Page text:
Thanks! The way I'm using it, it actually kinda is semantic — there could be a pause when saying it (like a slogan)... or maybe a change of tone in the second part. Perhaps then I should wrap the second part in <i> instead and display:block it where needed (media query)? Edit: Now I'm not sure if to use i, em, or what: html5doctor.com/i-b-em-strong-element — will ponder this a bit more. –  Baumr Nov 4 '12 at 19:02
1  
@Baumr: If you are unsure, use span. Only use other elements like b, i, em, etc. if you are really sure that you are in line with the definition in the HTML5 specification. span is always neutral, carries no special meaning. Which element might better fit would be a different question, I guess (would require your real content/context). –  unor Nov 4 '12 at 19:23
    
Thanks, excellent point! Aaaand it's solved! –  Baumr Nov 4 '12 at 19:35

I make it a habit always to put a return after a <br>

<h1>Example heading<br>
with a break right thurr</h1>

Then you have your whitespace.

However, unor has a point: if you don't want to break there under some circumstances, you shouldn't put in the <br> if you're concerned about semantics.

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It feels slightly odd to be breaking a heading - although I understand your logic.

Would you perhaps consider having the heading in a discrete column of a certain width?

Also, if you are having this read by smaller screen devices, I'm assuming that you have this in @media only screen sections or the like.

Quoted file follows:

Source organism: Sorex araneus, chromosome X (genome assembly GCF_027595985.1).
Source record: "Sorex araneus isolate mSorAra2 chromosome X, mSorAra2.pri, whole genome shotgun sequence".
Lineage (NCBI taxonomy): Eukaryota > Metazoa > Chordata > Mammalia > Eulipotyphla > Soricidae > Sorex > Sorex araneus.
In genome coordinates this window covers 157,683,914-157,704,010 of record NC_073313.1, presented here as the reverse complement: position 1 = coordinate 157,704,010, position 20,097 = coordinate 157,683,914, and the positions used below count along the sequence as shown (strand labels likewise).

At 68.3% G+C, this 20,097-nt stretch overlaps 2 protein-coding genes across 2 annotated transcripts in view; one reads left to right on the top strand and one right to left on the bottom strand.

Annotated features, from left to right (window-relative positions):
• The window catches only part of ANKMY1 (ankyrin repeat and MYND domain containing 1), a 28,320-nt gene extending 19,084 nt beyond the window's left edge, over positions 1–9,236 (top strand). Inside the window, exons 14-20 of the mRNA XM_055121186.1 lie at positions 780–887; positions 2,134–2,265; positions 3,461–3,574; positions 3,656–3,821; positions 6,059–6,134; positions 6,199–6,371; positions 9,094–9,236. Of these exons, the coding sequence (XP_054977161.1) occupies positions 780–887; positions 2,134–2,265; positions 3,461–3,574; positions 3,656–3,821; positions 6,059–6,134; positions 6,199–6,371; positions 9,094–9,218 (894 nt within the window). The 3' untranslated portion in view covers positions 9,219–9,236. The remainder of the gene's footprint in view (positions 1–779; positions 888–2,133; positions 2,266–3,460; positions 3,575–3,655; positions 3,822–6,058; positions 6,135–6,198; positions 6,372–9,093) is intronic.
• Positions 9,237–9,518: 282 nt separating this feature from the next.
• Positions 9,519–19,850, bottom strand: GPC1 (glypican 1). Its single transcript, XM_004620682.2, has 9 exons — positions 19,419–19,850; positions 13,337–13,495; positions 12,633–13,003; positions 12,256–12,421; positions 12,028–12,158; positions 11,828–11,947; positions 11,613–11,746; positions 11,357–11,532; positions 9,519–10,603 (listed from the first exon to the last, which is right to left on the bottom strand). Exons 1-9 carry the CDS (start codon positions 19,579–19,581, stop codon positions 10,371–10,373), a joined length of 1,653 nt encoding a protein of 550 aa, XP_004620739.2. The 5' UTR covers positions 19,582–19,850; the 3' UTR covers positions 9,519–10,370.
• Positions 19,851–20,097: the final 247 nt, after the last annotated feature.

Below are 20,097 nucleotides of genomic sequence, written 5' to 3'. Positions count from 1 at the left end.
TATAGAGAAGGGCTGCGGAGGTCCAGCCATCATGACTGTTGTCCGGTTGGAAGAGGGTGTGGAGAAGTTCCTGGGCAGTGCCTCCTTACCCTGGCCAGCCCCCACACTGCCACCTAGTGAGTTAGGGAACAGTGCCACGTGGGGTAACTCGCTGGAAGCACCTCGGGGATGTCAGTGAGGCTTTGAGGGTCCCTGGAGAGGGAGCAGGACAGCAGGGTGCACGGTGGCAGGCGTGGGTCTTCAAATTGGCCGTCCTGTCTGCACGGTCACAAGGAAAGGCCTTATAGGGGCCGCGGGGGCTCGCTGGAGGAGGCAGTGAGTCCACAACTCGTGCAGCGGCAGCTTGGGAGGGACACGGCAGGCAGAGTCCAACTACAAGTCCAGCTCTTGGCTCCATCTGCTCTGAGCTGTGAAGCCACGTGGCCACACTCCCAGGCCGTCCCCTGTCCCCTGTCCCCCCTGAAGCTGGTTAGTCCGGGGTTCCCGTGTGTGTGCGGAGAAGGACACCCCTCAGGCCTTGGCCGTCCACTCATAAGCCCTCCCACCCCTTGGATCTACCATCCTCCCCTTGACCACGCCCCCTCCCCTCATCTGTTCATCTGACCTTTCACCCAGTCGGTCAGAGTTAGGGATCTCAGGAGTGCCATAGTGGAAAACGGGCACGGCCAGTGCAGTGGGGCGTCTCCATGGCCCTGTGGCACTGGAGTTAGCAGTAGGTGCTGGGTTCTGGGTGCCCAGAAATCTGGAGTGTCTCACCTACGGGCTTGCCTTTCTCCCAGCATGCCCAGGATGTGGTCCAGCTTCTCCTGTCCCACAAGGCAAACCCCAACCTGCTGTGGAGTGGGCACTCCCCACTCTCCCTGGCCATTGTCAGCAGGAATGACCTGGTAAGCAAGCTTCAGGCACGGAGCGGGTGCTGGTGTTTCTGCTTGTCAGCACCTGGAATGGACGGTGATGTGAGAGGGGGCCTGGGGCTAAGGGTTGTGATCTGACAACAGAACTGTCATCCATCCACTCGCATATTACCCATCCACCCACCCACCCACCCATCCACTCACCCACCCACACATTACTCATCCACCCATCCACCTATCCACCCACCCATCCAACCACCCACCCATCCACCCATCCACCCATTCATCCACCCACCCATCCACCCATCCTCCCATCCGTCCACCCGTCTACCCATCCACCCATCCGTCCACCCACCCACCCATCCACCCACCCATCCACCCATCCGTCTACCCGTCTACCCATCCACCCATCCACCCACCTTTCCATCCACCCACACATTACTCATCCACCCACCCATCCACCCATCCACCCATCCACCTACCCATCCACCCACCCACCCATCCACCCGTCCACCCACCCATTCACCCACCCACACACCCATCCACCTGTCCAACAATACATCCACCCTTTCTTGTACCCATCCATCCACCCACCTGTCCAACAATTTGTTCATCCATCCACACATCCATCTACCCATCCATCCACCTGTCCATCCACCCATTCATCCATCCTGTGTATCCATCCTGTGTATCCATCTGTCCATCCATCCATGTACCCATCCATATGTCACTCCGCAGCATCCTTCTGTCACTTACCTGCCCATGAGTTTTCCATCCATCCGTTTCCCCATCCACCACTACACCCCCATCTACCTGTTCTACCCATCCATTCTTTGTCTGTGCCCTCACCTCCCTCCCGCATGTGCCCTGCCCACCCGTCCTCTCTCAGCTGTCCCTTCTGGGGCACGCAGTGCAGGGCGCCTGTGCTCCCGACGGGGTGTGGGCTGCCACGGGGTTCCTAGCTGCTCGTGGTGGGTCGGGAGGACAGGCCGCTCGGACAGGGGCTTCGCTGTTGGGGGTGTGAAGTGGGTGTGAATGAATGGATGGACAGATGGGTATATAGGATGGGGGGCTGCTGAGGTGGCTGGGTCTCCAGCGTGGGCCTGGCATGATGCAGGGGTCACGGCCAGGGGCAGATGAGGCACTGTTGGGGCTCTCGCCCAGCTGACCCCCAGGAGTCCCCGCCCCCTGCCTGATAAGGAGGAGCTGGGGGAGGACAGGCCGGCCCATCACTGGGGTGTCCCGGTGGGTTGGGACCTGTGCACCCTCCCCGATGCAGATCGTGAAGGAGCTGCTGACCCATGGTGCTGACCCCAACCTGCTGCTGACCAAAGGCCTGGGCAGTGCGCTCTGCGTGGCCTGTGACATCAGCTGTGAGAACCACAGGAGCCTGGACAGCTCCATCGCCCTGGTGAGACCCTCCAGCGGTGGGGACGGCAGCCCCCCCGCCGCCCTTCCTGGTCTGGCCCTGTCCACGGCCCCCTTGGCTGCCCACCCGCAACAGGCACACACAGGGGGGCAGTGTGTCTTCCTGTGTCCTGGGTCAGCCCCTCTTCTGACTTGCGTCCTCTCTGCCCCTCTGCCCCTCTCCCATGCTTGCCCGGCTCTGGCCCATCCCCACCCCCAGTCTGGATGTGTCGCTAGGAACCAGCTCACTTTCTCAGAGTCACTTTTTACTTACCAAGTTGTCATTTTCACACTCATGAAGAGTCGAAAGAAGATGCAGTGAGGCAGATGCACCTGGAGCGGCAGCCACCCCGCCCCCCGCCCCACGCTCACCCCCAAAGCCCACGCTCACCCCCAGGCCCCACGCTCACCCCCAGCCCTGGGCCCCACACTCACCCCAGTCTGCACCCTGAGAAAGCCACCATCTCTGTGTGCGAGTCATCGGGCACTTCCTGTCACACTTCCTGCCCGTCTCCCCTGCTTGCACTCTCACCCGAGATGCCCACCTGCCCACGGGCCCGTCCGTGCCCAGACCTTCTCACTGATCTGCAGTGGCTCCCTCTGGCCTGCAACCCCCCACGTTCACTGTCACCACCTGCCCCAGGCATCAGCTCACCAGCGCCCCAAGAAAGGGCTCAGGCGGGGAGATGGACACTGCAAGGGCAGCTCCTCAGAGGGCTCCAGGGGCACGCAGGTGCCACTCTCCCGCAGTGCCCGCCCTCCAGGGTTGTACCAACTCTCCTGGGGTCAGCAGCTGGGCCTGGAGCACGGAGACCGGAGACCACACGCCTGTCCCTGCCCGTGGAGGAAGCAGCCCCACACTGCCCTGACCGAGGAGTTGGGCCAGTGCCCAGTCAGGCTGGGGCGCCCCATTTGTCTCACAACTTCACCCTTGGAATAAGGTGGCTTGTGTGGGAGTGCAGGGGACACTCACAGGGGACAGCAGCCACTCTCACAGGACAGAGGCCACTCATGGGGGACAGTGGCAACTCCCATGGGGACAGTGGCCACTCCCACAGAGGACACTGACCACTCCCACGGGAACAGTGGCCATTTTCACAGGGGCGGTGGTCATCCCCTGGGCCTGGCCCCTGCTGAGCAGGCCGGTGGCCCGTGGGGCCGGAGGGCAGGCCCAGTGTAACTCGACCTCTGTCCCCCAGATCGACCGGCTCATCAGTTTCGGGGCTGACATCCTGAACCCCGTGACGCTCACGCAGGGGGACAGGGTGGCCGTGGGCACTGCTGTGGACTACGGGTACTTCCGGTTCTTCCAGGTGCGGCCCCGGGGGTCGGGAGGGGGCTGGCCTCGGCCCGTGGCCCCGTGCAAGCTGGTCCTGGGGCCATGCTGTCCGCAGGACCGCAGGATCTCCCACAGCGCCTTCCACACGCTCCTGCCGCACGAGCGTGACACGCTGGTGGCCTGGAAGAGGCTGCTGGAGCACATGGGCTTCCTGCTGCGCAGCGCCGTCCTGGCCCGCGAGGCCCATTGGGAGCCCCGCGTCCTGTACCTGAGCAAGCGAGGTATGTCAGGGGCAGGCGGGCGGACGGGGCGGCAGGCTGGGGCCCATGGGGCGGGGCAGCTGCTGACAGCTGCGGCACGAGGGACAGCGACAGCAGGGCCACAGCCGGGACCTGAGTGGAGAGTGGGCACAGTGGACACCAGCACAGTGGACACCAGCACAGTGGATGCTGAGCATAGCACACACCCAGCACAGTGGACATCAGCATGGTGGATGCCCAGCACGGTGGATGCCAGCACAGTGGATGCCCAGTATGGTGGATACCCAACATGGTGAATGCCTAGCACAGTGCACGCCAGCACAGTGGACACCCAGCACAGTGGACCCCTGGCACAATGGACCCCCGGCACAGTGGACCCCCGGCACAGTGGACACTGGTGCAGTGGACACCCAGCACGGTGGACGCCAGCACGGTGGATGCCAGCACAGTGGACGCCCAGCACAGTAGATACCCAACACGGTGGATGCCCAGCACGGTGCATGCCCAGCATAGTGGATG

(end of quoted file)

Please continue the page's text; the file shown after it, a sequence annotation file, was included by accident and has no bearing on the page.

It's slightly better practice to write <br> as <br /> (self closing tag), but <br> will work if in a transitional or html5 doc.

  1. and 3. ; semantic correctness doesn't really come into it. The semantic meaning of the section is 'this is a top heading'; so minute in terms of whitespace or even carriage return does not come into it in particular. Any whitespace greater than a single space is ignored, spaces inside element tags are generally undesireable. The parser will always try its best (bless 'em... well, except IE), but can nonetheless be still completely baffled if you take space inside a tag to the fair. < p > will be interpreted as a left bracket, the letter 'p' and a right bracket, instead of paragraph tag, for instance

Consider also using <wbr> which provides an optional wordbreak for longer words.

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Thanks Duncan :) Sadly, the break really is the only solution in this case. Yeah, the site is built mobile-first, but this one thing takes the approach of going back and changing it in smaller screens. It sounds counter-intuitive, but on wide screens the <br> should be counted, and on narrower it is ignored and all appears on one line (so that if you go even narrower, it breaks naturally). Thanks for the semantics discussion. –  Baumr Nov 3 '12 at 23:15
    
Regarding the <br /> — it's not actually self-closing and is more appropriate in XHTML. I'm trying to stick to HTML5 markup: <br>, although both are fine — one is shorter :D –  Baumr Nov 3 '12 at 23:19